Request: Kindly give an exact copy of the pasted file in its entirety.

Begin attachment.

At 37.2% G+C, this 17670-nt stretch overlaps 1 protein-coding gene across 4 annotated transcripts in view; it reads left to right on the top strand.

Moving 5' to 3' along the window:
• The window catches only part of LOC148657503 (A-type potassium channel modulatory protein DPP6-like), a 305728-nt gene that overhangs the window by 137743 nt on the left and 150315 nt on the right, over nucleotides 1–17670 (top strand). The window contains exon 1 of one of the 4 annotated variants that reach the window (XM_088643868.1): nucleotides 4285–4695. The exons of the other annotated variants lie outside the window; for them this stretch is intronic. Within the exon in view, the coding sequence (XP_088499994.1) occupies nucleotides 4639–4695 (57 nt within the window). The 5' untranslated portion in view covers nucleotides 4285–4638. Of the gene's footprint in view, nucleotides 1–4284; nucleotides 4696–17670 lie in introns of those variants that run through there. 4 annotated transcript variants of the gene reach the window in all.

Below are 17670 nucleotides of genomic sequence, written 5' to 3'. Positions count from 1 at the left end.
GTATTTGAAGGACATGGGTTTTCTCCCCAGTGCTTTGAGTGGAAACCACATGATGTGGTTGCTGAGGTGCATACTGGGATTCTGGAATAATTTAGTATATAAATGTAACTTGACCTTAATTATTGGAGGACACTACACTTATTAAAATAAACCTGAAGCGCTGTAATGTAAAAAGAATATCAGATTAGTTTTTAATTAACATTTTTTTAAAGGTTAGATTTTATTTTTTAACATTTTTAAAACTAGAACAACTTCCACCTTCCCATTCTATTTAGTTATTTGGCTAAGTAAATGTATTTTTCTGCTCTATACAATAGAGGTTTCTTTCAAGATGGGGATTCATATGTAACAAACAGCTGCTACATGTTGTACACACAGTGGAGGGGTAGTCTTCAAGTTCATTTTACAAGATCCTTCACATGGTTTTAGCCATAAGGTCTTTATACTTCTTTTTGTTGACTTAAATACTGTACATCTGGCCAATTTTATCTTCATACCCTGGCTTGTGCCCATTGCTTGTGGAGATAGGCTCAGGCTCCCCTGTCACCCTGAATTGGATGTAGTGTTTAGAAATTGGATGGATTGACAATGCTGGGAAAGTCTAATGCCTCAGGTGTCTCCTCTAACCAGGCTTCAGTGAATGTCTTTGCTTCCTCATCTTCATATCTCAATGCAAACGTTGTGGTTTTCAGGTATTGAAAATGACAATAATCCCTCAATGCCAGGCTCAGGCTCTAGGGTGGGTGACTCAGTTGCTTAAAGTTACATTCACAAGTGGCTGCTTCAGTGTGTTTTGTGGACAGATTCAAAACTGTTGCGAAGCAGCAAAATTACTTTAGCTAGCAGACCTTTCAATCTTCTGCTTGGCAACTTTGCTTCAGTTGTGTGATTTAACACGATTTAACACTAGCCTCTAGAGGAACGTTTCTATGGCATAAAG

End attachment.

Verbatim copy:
At 37.2% G+C, this 17670-nt stretch overlaps 1 protein-coding gene across 4 annotated transcripts in view; it reads left to right on the top strand.

Moving 5' to 3' along the window:
• The window catches only part of LOC148657503 (A-type potassium channel modulatory protein DPP6-like), a 305728-nt gene that overhangs the window by 137743 nt on the left and 150315 nt on the right, over nucleotides 1–17670 (top strand). The window contains exon 1 of one of the 4 annotated variants that reach the window (XM_088643868.1): nucleotides 4285–4695. The exons of the other annotated variants lie outside the window; for them this stretch is intronic. Within the exon in view, the coding sequence (XP_088499994.1) occupies nucleotides 4639–4695 (57 nt within the window). The 5' untranslated portion in view covers nucleotides 4285–4638. Of the gene's footprint in view, nucleotides 1–4284; nucleotides 4696–17670 lie in introns of those variants that run through there. 4 annotated transcript variants of the gene reach the window in all.

Below are 17670 nucleotides of genomic sequence, written 5' to 3'. Positions count from 1 at the left end.
GTATTTGAAGGACATGGGTTTTCTCCCCAGTGCTTTGAGTGGAAACCACATGATGTGGTTGCTGAGGTGCATACTGGGATTCTGGAATAATTTAGTATATAAATGTAACTTGACCTTAATTATTGGAGGACACTACACTTATTAAAATAAACCTGAAGCGCTGTAATGTAAAAAGAATATCAGATTAGTTTTTAATTAACATTTTTTTAAAGGTTAGATTTTATTTTTTAACATTTTTAAAACTAGAACAACTTCCACCTTCCCATTCTATTTAGTTATTTGGCTAAGTAAATGTATTTTTCTGCTCTATACAATAGAGGTTTCTTTCAAGATGGGGATTCATATGTAACAAACAGCTGCTACATGTTGTACACACAGTGGAGGGGTAGTCTTCAAGTTCATTTTACAAGATCCTTCACATGGTTTTAGCCATAAGGTCTTTATACTTCTTTTTGTTGACTTAAATACTGTACATCTGGCCAATTTTATCTTCATACCCTGGCTTGTGCCCATTGCTTGTGGAGATAGGCTCAGGCTCCCCTGTCACCCTGAATTGGATGTAGTGTTTAGAAATTGGATGGATTGACAATGCTGGGAAAGTCTAATGCCTCAGGTGTCTCCTCTAACCAGGCTTCAGTGAATGTCTTTGCTTCCTCATCTTCATATCTCAATGCAAACGTTGTGGTTTTCAGGTATTGAAAATGACAATAATCCCTCAATGCCAGGCTCAGGCTCTAGGGTGGGTGACTCAGTTGCTTAAAGTTACATTCACAAGTGGCTGCTTCAGTGTGTTTTGTGGACAGATTCAAAACTGTTGCGAAGCAGCAAAATTACTTTAGCTAGCAGACCTTTCAATCTTCTGCTTGGCAACTTTGCTTCAGTTGTGTGATTTAACACGATTTAACACTAGCCTCTAGAGGAACGTTTCTATGGCATAAAG